Thus, the Berkshires did not shy from seeing a stylistic pendulum would swing from the Colonial to the Picturesque; from the Continental to the Neo-Colonial. No matter what the needs or fashion of the period would call for, a fundamental reality persisted. Thus, as the Mahicans, the early settlers, the hired gardeners, and the gentlemen farmers (and gentlewomen farmers such as Wharton) would learn, working the land in New England, while offering many gifts, remained a challenge.
Village Improvement Societies
Coupled by the pursuit of civility and order, the passion for horticulture came to permeate daily life in the Berkshires. The Laurel Hill Association, established in Stockbridge in 1853, was the first village improvement society in America. Dismayed by the condition of the Stockbridge cemetery—or Burial Ground as it was commonly called—and the sorry physical state of the town: “...its muddy streets, dearth of trees and fences in the last stages of degradation”, Mary Hopkins Goodrich, founded the organization. Often on horseback, she actively recruited members to her cause and became later known as a “female Paul Revere” by the Garden Club of America.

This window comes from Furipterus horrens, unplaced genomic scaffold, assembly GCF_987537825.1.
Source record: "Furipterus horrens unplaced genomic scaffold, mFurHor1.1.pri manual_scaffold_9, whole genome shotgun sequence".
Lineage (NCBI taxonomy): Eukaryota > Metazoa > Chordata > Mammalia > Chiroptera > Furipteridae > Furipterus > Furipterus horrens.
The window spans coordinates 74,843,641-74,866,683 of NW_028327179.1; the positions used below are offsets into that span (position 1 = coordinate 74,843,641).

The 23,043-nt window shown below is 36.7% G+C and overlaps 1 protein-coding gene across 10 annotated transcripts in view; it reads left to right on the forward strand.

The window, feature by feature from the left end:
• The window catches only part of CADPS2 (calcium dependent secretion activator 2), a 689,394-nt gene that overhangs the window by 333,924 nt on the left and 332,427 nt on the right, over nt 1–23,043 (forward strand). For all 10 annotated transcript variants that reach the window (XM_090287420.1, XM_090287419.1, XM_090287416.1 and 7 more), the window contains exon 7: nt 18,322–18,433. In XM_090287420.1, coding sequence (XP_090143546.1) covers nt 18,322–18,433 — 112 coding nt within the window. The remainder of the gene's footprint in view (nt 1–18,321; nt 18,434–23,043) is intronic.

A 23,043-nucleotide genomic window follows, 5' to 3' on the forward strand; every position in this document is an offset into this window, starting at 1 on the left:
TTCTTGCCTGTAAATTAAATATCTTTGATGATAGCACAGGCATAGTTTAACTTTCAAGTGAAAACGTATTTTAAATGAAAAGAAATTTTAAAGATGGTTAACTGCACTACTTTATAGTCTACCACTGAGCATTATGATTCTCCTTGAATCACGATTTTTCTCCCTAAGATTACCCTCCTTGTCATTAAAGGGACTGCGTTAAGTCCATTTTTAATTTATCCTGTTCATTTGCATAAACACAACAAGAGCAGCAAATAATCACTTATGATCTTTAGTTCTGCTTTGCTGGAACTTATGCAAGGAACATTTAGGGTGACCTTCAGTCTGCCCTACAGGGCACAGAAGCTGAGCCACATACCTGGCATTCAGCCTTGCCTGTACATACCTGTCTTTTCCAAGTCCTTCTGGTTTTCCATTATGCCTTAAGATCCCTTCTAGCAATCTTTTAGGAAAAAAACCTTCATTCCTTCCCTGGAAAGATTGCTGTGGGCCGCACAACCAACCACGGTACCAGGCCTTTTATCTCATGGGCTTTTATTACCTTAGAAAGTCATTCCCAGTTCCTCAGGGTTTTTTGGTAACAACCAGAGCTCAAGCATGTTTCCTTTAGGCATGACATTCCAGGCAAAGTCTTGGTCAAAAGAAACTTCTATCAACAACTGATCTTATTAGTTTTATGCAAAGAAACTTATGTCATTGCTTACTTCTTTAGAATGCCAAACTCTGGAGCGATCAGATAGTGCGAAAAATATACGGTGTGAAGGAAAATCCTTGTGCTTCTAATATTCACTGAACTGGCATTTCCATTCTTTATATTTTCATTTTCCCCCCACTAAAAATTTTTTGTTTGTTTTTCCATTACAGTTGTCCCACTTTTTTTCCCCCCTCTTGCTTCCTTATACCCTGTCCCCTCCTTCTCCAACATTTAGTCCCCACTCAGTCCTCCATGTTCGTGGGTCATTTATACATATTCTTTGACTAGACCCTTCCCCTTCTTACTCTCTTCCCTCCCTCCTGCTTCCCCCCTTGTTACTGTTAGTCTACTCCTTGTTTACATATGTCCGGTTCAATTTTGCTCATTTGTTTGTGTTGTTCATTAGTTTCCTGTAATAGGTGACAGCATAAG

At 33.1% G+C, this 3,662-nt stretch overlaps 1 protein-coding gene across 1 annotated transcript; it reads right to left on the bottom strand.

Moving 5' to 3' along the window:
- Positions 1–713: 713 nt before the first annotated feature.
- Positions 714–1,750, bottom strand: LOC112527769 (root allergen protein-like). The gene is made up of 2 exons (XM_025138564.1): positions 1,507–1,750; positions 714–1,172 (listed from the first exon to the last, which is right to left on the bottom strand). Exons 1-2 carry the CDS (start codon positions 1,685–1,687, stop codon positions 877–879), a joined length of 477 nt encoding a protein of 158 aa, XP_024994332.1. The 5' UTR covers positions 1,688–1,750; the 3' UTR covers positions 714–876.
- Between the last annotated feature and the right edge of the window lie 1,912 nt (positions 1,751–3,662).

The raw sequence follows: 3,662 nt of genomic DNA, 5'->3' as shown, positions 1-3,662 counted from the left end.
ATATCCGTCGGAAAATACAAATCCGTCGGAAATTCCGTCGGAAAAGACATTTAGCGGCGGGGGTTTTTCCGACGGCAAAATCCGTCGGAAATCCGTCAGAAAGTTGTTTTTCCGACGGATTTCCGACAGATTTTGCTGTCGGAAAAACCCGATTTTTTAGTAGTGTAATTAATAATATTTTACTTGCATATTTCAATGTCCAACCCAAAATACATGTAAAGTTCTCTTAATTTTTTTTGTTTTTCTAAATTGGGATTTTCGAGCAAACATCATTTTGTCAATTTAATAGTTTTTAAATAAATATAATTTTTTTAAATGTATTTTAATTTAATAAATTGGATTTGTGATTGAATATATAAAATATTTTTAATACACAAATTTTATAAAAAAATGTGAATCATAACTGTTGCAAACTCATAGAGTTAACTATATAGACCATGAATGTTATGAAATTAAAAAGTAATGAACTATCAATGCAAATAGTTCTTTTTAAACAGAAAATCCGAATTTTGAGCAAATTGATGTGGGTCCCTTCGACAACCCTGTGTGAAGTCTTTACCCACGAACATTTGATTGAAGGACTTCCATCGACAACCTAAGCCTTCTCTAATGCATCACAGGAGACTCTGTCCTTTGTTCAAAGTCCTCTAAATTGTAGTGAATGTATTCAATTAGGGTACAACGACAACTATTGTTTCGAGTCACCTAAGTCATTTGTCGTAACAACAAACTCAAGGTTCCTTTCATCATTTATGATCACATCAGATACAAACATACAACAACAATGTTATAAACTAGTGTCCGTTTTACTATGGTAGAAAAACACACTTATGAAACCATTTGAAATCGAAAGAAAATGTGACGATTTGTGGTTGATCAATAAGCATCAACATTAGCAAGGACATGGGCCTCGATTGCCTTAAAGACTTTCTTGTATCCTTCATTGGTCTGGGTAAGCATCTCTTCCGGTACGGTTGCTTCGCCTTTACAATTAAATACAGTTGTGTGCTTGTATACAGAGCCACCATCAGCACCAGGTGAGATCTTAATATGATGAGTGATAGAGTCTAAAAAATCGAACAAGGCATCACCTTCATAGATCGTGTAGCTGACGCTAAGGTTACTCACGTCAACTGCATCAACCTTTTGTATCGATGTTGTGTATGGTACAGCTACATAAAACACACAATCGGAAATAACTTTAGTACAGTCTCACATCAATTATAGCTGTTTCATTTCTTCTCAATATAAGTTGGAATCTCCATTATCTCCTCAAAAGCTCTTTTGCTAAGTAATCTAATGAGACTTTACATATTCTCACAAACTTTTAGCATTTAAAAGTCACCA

Named after a property donated to Stockbridge by the Sedgwick family, the Laurel Hill Association transformed a former wilderness outpost into a tidy and pristine New England village. Lining the streets with American elms and sugar maples, adding a small fountain or two with a splash of brightly colored annuals, the Association broadened the definition of gardening. “We mean to work till every street shall be graded, every sidewalk shaded, every noxious weed eradicated ... in short, till art combined with nature shall have rendered our town the most beautiful and attractive in our ancient commonwealth.” Over a century later, the illustrator, Norman Rockwell—with the ongoing support of the Association, and the town fathers—ensured Stockbridge would remain an icon.
Tourism and Resort Life